Justia Trusts & Estates Opinion Summaries

Articles Posted in Supreme Court of Indiana
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The Supreme Court affirmed the trial court's exercise of discretion to reconsider its initial appointment of the decedent's father as special administrator for the decedent's estate, holding that, though not required by statute or trial rule, courts should give notice and hold a hearing before appointing a special administrator or rescinding such an appointment.After Orlando Lewis, Jr. (Junior) died in a car crash, Orlando Lewis Sr. (Senior) was appointed special administrator to Junior's estate. Shana Toliver sought to remove Senior as special administrator of Junior's estate. Kathy Calloway also asked the trial court either to reconsider its appointment of Senior as special administrator or to remove him. The court ordered that it would reconsider and rescind its prior appointment of Senior as special administrator and appoint Toliver and Calloway as co-special administrators for Junior's estate. The Supreme Court affirmed, holding (1) the trial court could reconsider its prior appointment of Senior because the underlying matter was still pending; (2) the trial court did not abuse its discretion in reconsidering its appointment of Senior; and (3) an appointing or rescinding court should notify interested parties and hold a hearing. View "Lewis v. Toliver" on Justia Law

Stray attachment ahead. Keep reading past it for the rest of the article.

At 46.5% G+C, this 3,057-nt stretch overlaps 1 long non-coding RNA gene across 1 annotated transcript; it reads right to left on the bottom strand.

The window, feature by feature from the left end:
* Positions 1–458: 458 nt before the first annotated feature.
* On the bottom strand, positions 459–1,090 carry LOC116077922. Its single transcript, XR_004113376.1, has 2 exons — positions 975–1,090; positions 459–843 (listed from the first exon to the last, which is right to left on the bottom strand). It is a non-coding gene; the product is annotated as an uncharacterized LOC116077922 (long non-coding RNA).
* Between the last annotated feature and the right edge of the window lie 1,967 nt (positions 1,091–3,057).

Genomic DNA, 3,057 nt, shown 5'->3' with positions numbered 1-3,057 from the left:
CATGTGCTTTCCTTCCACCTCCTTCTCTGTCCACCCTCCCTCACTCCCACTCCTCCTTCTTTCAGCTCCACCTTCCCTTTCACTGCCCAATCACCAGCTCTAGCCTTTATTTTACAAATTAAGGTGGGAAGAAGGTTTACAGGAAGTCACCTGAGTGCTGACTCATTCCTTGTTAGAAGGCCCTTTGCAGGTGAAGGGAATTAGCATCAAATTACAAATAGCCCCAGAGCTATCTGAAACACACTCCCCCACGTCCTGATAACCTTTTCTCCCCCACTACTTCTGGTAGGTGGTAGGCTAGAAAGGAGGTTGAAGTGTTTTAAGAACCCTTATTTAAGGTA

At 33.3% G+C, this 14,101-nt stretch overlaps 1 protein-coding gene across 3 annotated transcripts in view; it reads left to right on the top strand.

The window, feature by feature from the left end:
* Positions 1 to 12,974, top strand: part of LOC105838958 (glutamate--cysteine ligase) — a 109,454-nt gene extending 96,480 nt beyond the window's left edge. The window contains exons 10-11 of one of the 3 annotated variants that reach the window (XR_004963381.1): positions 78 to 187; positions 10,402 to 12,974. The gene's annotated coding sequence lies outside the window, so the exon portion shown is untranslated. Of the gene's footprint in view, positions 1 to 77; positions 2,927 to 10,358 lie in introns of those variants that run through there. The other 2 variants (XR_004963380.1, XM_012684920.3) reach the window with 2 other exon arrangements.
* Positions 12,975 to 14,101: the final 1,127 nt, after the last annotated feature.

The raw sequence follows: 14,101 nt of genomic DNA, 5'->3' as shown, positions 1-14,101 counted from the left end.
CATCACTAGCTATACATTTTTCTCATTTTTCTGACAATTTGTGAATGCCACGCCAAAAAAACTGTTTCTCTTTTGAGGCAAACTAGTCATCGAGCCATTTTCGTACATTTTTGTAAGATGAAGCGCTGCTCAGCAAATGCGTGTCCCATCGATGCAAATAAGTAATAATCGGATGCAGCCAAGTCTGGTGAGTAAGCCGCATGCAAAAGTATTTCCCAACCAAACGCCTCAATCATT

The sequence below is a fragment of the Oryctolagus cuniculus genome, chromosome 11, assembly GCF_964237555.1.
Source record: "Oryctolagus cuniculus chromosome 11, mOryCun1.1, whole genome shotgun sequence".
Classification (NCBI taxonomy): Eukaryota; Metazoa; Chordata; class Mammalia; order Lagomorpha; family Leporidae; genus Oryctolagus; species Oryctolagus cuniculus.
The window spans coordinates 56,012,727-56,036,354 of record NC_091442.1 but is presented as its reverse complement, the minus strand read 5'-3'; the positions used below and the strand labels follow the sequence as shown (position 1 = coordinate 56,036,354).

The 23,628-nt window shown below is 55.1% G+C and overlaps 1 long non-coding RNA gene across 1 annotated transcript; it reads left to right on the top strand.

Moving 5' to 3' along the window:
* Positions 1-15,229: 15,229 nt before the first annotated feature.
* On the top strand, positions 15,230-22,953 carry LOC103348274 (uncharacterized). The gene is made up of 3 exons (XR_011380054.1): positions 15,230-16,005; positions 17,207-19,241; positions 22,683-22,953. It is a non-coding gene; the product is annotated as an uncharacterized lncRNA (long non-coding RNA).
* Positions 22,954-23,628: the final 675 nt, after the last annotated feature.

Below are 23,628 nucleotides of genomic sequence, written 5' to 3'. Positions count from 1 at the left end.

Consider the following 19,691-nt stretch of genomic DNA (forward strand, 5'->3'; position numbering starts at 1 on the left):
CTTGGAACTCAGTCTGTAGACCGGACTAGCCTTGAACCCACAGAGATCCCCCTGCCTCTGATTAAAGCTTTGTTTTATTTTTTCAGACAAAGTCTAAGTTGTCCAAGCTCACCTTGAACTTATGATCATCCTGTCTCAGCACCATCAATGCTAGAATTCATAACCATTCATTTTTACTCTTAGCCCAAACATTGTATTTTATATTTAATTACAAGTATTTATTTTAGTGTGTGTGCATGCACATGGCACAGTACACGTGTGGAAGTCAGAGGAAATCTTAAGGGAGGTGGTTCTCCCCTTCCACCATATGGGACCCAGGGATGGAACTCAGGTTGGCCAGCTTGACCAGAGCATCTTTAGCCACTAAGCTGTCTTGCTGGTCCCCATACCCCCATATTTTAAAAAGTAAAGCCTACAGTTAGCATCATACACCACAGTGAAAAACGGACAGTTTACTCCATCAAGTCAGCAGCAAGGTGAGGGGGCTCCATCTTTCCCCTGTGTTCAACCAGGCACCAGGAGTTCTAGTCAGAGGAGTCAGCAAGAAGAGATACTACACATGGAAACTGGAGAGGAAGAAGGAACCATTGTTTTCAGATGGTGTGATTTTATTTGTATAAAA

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At issue was whether an agreement between two children, executed before their father’s death, could be enforced using a chapter in the Probate Code providing for the adjudicated compromise of controversies.Father, who was terminally ill, asked his son and daughter to agree between themselves how they would divide some of his assets after his death. Before Father died, Son attempted to rescind the agreement. After Father died, Daughter sued to enforce the agreement as part of the probate process. The trial court found that the agreement was not a codicil to Father’s will and that Son rescinded the agreement. Accordingly, the court ordered the personal representatives to administer Father’s estate according to his will without reference to the agreement. The Supreme Court affirmed the trial court’s order and findings, except for its alternative finding that Son rescinded the agreement, holding that the Probate Code chapter at issue may be used to enforce only post-mortem compromises. View "In re Supervised Estate of Gary D. Kent" on Justia Law